To put it bluntly, the best way to reduce your lawn maintenance chores is to modify your ideas about what makes a good lawn: if you’re absolutely set on a plush, dark green carpet that’s completely free of weeds, insects, and disease, there aren’t many shortcuts. But if you don’t mind living with the occasional dandelion, bare spot, or Japanese beetle, you can get by on a slim lawn-care workload.
That being said, there are 10 concrete things you can do to reduce the time you spend on lawn maintenance:
1. Monitor pH: Get your soil tested, and adjust the pH so that it’s slightly acidic (a pH of 6.0 to 7.0).
2. Aerate: Aerate the soil once a year with a rented power aerator.
3. Dethatch: Dethatch your lawn once a year with a rented power dethatcher.
4. Fertilize annually: Fertilize only once a year, based on your soil test recommendations. Buy a complete fertilizer that has nitrogen (N), phosphorous (P), and potassium (K) in the percentages you need. Choose a water-insoluble fertilizer because of its slow- release characteristics.
5. Water only when necessary: Water your lawn only when it needs it. If you walk on the grass and the blades don’t spring back, the lawn needs watering. A good rule of thumb is 1″ of water a week during dry spells. Water in the morning while the dew is still on the grass.
6. Mow high: Cut the grass high with a sharp mower blade. For most grasses, high is considered to be 3″.
7. Leave grass clippings after you mow: Leave your grass clippings on the lawn, do not collect and remove them. These clippings do not promote thatch but do act as a thin mulch to keep moisture in the soil. And once they decompose, they work as a high-nitrogen content fertilizer.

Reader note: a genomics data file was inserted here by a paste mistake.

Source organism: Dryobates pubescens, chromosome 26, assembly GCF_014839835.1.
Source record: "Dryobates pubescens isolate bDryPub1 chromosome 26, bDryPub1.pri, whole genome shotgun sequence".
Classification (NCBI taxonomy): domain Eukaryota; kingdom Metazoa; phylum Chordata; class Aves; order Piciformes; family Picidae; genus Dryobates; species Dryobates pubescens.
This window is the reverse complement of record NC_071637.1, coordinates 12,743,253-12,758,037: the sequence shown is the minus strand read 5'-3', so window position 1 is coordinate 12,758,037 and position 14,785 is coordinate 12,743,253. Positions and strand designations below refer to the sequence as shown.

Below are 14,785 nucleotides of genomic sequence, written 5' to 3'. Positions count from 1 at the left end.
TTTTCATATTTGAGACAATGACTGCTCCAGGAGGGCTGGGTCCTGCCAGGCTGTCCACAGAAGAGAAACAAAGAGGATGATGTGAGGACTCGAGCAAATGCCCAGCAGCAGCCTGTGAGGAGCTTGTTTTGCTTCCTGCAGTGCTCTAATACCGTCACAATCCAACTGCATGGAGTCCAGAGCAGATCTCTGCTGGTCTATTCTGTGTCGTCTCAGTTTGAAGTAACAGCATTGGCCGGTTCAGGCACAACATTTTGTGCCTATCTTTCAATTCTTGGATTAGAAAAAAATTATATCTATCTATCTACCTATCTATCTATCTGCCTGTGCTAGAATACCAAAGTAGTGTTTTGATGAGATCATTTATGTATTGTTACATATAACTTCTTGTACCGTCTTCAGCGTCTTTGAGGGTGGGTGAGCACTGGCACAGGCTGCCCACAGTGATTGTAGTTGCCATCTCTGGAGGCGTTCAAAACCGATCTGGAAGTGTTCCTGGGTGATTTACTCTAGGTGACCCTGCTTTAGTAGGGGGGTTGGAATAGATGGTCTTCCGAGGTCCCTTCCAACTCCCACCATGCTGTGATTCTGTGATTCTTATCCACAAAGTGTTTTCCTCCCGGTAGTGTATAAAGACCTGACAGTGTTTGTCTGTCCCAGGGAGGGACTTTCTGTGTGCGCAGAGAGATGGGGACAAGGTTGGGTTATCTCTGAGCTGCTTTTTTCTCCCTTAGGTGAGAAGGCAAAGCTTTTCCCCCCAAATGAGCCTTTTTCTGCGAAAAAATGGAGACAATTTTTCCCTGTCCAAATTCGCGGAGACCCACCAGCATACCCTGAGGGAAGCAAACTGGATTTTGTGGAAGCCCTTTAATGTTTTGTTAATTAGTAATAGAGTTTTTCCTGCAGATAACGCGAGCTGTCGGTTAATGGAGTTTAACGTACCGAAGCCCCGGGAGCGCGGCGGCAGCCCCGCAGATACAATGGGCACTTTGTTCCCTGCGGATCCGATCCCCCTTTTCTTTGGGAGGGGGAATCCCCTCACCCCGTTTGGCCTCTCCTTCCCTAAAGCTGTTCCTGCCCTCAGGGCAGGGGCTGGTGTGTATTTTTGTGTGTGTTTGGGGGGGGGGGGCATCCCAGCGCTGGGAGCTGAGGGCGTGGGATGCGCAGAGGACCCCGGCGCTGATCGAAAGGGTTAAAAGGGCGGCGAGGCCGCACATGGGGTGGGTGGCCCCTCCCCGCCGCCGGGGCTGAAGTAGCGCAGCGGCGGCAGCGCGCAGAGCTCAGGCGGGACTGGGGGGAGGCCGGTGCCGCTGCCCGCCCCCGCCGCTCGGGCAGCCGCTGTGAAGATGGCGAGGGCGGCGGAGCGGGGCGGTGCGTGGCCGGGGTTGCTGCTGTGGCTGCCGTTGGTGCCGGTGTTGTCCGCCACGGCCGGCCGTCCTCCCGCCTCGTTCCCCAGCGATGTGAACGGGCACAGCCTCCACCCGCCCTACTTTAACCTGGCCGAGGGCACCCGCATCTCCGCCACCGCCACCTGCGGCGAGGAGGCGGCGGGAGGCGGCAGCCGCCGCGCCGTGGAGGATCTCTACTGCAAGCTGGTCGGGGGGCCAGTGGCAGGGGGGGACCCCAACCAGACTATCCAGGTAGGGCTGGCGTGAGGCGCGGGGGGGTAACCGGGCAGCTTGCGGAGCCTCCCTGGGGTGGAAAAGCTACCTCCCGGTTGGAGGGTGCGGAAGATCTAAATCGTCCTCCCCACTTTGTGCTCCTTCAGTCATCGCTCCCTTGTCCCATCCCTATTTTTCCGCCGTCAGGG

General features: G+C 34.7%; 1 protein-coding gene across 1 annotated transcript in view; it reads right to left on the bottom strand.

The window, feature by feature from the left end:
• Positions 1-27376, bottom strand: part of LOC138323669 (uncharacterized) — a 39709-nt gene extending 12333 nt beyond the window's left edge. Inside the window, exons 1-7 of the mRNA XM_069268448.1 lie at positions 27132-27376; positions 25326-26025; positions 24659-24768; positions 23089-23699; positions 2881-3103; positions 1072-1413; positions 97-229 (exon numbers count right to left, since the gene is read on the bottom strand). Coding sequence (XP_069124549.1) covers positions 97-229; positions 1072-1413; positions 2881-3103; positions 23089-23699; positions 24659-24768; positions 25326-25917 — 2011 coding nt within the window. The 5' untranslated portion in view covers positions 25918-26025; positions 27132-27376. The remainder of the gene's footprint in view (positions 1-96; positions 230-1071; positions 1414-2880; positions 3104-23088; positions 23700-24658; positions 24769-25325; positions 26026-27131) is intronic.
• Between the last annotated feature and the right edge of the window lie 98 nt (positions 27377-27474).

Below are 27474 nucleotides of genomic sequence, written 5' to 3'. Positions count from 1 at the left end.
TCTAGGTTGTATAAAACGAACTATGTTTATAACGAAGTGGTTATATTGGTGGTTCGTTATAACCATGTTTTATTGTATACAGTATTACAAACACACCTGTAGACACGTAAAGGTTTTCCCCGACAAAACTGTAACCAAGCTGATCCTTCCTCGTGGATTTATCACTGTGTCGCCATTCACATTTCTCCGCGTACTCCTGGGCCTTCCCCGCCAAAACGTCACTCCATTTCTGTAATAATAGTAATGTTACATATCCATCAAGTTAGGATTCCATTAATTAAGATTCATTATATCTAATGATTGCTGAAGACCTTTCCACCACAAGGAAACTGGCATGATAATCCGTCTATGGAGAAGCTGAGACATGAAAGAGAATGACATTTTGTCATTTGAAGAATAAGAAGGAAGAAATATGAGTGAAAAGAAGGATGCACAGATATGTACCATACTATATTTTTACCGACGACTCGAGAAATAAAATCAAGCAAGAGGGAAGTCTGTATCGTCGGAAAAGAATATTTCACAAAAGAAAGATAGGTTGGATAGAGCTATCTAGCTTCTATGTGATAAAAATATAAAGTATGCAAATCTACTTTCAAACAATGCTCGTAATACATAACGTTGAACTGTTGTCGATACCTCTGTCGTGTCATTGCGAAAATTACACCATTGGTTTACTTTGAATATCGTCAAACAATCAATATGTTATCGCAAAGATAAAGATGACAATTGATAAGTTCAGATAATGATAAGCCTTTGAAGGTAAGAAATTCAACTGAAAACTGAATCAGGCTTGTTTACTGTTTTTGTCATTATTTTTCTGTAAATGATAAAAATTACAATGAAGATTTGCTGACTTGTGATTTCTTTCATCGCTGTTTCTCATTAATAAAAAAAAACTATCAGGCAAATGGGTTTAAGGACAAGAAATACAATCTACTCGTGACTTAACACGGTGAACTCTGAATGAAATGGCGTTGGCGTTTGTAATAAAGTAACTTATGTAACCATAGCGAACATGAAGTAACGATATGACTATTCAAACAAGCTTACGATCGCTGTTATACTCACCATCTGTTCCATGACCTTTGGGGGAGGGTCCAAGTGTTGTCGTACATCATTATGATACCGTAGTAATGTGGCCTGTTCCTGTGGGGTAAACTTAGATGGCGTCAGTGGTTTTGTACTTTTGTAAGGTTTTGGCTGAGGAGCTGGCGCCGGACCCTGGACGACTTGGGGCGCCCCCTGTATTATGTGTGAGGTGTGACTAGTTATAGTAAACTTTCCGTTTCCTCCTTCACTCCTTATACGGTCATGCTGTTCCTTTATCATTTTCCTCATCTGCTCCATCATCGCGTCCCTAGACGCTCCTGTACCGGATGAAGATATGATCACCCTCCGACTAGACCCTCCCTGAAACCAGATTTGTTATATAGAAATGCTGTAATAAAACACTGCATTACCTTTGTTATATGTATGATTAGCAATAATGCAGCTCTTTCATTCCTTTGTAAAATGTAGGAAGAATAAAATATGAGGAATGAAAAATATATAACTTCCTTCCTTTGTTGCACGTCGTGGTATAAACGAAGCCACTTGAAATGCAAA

8. Stop fighting pests: Decide that lawn pests aren’t worth fighting. If you improve your soil and the health of your lawn, harmful pests will start to disappear without you lifting a hand.
9. Reduce the size of your lawn: Consider replacing some sections of grass with ground covers (such as English ivy) or ornamental grasses (such as fountain grass). Neither of these plant types responds well to wear, but they’re good alternatives for no-traffic areas. Just be sure to select the plants carefully: you have to match the plants to your property’s soil, climate, and amount of sun and shade as well as the amount of care the plants require.
10. Use a rain gauge: Take into consideration the amount of rainfall your lawn receives so you won’t overwater it. Place a rain gauge in an open area to measure how much rain you get each week.